The Last Mistress (IFC Films, NR)

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film_last-mistress_sm.jpgWith Catherine Breillat, Asia Argento has again found a director to twine her lustiness into proper effect.

 

 

 

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In her continuing examination of female sexuality, Catherine Breillat takes her journey to the 19th century, bringing along a game Asia Argento, my favorite busy actress of the moment, in the titular role. In fact, The Last Mistress is also Breillat's first time working with material other than her own, and from the viewpoint of a male. The first half of the film focuses on young nobleman Ryno de Marigny (Fu'ad Ait Aattou; think a subtle, French Jonathan Rhys-Meyers) recounting his ten-year affair with the Spanish mistress Vellini (Argento) to the aging grandmother (Claude Sarraute) of his future wife Harmangarde (Roxane Mesquida, in her third film with Breillat). The marquise fancies Ryno to be a man of her own heart, hence her open-mindedness in confronting him about his well-known, and much gossiped-about, affair. However, after the marriage, the lovelorn Vellini returns to confront Ryno.

The film is hardly the Fatal Attraction in corsets as it sounds, for Breillat's focus is less sensational than that. After such controversial films as Fat Girl and Anatomy of Hell, The Last Mistress comes off rather tame and subdued for a director often mislabeled as a provocateuse. Breillat's interest lies directly on Vellini and Argento, who's fashioned almost identically to her role in Marie Antoinette. She's the slut, we get it, with her fuck-me crimson-red costumes and black-as-night hair, but unlike really any of the characters in Sofia Coppola's film, Vellini is the one with depth, with passion and longing, with the sort of raw capacity for feeling and examination.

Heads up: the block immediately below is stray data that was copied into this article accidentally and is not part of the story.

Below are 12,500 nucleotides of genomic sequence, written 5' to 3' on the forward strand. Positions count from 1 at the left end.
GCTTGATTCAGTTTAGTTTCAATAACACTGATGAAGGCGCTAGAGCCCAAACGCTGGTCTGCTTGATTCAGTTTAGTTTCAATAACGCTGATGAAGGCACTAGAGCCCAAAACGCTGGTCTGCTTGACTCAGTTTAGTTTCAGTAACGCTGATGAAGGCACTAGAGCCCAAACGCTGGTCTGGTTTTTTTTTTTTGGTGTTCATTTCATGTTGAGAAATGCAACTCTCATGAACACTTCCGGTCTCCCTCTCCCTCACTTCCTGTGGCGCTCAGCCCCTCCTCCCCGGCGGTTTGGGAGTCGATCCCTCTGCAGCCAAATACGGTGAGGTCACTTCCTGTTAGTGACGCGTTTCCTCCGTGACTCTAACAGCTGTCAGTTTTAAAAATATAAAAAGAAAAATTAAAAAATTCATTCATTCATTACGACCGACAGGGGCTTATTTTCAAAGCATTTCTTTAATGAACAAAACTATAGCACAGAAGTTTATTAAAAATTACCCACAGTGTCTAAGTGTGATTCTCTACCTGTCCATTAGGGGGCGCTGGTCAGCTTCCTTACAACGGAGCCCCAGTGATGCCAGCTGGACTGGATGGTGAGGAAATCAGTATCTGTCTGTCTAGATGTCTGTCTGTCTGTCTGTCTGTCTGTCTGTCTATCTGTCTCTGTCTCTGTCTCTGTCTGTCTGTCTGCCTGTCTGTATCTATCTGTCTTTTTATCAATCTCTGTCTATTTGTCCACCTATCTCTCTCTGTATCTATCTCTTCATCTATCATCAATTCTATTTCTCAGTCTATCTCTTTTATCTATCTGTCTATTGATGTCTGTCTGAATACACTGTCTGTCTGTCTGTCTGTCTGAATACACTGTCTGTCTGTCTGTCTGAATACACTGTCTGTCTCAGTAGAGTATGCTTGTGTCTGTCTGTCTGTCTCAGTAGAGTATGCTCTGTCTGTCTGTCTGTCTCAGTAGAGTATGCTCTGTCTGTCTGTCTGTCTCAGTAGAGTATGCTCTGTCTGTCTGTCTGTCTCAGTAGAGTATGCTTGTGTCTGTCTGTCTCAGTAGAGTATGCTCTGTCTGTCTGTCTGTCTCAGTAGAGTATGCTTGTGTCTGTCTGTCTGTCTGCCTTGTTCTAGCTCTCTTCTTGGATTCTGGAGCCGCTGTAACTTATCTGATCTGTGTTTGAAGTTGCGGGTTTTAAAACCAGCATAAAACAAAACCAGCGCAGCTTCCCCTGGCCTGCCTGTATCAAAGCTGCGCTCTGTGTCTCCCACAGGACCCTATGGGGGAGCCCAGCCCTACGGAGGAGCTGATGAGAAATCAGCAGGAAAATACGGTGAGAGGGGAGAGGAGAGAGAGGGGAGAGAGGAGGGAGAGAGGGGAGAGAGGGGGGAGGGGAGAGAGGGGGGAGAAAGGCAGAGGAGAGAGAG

With Breillat, Argento has again found a director to twine her lustiness into proper effect. Historically speaking, a woman like Vellini wouldn't fit into the world around her. However, in Breillat's world, Argento's performance is radiant, perfectly raw and unhinged in both sexuality and emotions. One gets the greatest sense of Vellini as a character when she tells another woman at a dinner party, "I despise everything feminine, except in young boys." Her desire for the too-pretty-for-his-own-good Ryno starts to make sense, as does she, even if you'd rather not run into her at your next soirée.

As a firm believer than Fat Girl is one of the finest films of the past ten years, I would hardly rank The Last Mistress as highly, and yet it's still remarkable in its own right. Breillat has carried on a filmmaking career path post-Romance that has really defied any expectation I have of her. Her next film is a remake of her own Parfait amour!, entitled less ironically Bad Love and starring supermodel Naomi Campbell and infamous con artist Christophe Rocancourt. Ultimately, The Last Mistress probably won't be regarded as her finest effort, but it's still another wonderful film from the world's most daring female director today. | Joe Bowman

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